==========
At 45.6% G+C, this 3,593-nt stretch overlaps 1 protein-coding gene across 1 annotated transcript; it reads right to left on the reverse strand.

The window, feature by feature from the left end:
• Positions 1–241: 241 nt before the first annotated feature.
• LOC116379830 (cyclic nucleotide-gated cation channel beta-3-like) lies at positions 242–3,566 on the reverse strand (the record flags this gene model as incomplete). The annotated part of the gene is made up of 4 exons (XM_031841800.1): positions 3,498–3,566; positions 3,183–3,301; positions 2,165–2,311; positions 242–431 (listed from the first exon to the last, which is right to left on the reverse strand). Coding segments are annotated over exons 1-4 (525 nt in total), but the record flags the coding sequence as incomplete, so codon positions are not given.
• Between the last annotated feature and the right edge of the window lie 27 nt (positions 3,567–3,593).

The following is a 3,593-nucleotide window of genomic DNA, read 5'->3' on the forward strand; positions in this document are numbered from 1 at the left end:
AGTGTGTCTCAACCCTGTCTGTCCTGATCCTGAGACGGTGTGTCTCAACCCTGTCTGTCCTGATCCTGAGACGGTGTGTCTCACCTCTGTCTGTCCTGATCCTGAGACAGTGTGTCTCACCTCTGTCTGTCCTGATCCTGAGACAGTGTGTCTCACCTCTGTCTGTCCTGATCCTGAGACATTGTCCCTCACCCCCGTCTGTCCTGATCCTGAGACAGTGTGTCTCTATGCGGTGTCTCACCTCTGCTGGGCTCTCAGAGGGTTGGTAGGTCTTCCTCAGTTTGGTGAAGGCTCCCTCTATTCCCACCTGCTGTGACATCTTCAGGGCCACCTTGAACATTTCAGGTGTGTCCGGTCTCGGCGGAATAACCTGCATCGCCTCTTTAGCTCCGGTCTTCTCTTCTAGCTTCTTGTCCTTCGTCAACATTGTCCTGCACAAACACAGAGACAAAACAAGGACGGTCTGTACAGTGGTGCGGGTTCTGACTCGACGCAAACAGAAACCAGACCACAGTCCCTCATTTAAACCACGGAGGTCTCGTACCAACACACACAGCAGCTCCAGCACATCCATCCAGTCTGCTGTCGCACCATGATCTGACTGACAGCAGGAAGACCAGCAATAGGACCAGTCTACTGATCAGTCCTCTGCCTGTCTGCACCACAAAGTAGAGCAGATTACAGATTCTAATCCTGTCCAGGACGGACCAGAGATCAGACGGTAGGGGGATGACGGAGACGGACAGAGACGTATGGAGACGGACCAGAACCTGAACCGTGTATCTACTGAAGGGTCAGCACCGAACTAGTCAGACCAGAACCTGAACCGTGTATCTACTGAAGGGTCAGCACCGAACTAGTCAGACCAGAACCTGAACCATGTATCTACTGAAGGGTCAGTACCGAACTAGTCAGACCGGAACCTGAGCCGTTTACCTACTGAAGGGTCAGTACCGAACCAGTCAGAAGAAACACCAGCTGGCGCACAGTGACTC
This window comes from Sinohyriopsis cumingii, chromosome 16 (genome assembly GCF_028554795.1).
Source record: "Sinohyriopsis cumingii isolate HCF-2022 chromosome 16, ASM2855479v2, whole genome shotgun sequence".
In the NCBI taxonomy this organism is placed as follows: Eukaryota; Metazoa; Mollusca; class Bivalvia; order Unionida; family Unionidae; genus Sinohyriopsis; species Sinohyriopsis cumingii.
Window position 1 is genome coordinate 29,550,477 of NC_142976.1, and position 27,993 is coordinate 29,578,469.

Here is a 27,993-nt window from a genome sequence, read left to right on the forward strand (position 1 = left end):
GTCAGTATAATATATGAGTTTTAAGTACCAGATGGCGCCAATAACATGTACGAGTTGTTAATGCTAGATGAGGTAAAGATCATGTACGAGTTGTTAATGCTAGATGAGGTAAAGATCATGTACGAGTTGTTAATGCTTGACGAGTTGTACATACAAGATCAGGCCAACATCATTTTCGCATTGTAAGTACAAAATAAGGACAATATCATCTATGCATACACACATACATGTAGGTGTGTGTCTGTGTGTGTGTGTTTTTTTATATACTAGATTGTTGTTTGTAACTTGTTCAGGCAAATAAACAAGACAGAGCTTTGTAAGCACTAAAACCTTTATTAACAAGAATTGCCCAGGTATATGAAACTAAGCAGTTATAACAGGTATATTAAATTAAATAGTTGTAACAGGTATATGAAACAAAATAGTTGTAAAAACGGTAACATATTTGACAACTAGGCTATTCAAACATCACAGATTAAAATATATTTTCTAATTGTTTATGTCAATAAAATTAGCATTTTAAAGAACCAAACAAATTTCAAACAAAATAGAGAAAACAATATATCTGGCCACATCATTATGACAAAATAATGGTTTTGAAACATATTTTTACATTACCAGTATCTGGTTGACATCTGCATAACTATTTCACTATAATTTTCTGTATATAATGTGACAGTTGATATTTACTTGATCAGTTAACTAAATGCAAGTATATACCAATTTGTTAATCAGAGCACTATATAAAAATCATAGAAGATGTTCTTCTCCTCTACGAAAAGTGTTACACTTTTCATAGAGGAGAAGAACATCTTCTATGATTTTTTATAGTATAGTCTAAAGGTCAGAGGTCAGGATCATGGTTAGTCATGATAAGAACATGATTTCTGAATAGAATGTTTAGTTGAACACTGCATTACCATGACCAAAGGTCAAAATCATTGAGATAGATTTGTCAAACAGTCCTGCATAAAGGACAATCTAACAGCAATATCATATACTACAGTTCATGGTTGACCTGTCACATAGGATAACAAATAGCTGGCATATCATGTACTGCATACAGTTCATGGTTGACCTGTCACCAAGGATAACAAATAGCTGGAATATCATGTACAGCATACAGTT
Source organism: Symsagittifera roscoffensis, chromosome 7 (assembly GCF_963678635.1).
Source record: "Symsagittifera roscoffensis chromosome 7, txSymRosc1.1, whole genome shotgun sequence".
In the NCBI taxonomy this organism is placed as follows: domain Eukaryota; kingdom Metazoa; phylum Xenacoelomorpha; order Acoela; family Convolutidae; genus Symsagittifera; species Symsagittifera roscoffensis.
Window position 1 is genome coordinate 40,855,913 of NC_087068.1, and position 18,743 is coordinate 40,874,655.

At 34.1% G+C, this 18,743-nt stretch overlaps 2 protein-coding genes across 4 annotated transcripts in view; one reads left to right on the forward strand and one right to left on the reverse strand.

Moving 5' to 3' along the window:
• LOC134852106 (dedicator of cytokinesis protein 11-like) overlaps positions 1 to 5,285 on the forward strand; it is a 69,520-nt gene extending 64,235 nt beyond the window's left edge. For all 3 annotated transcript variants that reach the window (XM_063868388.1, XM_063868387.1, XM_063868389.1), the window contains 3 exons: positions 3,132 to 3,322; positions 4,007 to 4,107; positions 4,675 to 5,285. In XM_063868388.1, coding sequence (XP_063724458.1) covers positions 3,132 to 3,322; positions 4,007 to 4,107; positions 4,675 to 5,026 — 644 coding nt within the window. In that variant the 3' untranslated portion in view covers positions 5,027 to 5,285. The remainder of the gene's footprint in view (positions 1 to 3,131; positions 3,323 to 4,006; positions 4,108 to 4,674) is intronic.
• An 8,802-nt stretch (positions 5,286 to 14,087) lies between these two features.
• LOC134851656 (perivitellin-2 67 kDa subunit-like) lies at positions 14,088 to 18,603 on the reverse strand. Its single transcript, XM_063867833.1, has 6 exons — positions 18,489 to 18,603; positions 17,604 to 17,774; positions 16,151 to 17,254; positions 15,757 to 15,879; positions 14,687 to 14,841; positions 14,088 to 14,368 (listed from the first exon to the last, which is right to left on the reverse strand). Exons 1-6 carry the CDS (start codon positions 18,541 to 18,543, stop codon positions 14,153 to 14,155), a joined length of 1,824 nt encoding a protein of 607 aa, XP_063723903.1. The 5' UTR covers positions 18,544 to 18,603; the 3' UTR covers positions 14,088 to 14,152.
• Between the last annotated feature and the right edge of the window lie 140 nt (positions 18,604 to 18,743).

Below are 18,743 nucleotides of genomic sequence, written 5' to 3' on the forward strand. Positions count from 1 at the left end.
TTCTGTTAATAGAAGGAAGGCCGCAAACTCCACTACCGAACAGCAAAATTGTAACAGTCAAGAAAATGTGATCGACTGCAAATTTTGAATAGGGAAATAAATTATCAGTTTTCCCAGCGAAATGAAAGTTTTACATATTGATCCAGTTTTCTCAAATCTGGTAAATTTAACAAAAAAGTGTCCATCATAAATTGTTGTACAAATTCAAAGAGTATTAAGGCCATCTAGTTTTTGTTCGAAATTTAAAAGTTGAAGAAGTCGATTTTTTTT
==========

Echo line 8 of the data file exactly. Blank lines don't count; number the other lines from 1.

This window comes from Sinohyriopsis cumingii, chromosome 16 (genome assembly GCF_028554795.1).